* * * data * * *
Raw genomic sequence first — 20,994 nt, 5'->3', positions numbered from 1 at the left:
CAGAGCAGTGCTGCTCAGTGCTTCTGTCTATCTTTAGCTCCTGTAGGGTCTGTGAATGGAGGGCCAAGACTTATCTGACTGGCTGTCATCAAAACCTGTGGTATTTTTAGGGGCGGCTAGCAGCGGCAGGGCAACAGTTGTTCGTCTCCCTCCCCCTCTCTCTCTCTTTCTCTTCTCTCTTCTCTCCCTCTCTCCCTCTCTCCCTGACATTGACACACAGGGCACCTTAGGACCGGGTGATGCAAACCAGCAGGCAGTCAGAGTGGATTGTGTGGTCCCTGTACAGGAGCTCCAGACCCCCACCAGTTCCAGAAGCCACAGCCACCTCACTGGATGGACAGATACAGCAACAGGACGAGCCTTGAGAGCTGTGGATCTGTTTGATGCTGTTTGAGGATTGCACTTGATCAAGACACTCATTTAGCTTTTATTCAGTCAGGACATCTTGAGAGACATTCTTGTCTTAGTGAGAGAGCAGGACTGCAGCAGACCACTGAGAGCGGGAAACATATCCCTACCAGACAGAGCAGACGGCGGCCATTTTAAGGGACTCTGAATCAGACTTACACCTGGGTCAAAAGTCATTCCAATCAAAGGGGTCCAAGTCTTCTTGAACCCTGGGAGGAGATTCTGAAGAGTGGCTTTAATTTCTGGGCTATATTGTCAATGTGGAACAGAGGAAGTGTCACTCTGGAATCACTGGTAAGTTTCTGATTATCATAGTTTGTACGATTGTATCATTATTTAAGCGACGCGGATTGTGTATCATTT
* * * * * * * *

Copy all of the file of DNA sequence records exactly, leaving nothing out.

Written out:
Raw genomic sequence first — 20,994 nt, 5'->3', positions numbered from 1 at the left:
CAGAGCAGTGCTGCTCAGTGCTTCTGTCTATCTTTAGCTCCTGTAGGGTCTGTGAATGGAGGGCCAAGACTTATCTGACTGGCTGTCATCAAAACCTGTGGTATTTTTAGGGGCGGCTAGCAGCGGCAGGGCAACAGTTGTTCGTCTCCCTCCCCCTCTCTCTCTCTTTCTCTTCTCTCTTCTCTCCCTCTCTCCCTCTCTCCCTGACATTGACACACAGGGCACCTTAGGACCGGGTGATGCAAACCAGCAGGCAGTCAGAGTGGATTGTGTGGTCCCTGTACAGGAGCTCCAGACCCCCACCAGTTCCAGAAGCCACAGCCACCTCACTGGATGGACAGATACAGCAACAGGACGAGCCTTGAGAGCTGTGGATCTGTTTGATGCTGTTTGAGGATTGCACTTGATCAAGACACTCATTTAGCTTTTATTCAGTCAGGACATCTTGAGAGACATTCTTGTCTTAGTGAGAGAGCAGGACTGCAGCAGACCACTGAGAGCGGGAAACATATCCCTACCAGACAGAGCAGACGGCGGCCATTTTAAGGGACTCTGAATCAGACTTACACCTGGGTCAAAAGTCATTCCAATCAAAGGGGTCCAAGTCTTCTTGAACCCTGGGAGGAGATTCTGAAGAGTGGCTTTAATTTCTGGGCTATATTGTCAATGTGGAACAGAGGAAGTGTCACTCTGGAATCACTGGTAAGTTTCTGATTATCATAGTTTGTACGATTGTATCATTATTTAAGCGACGCGGATTGTGTATCATTT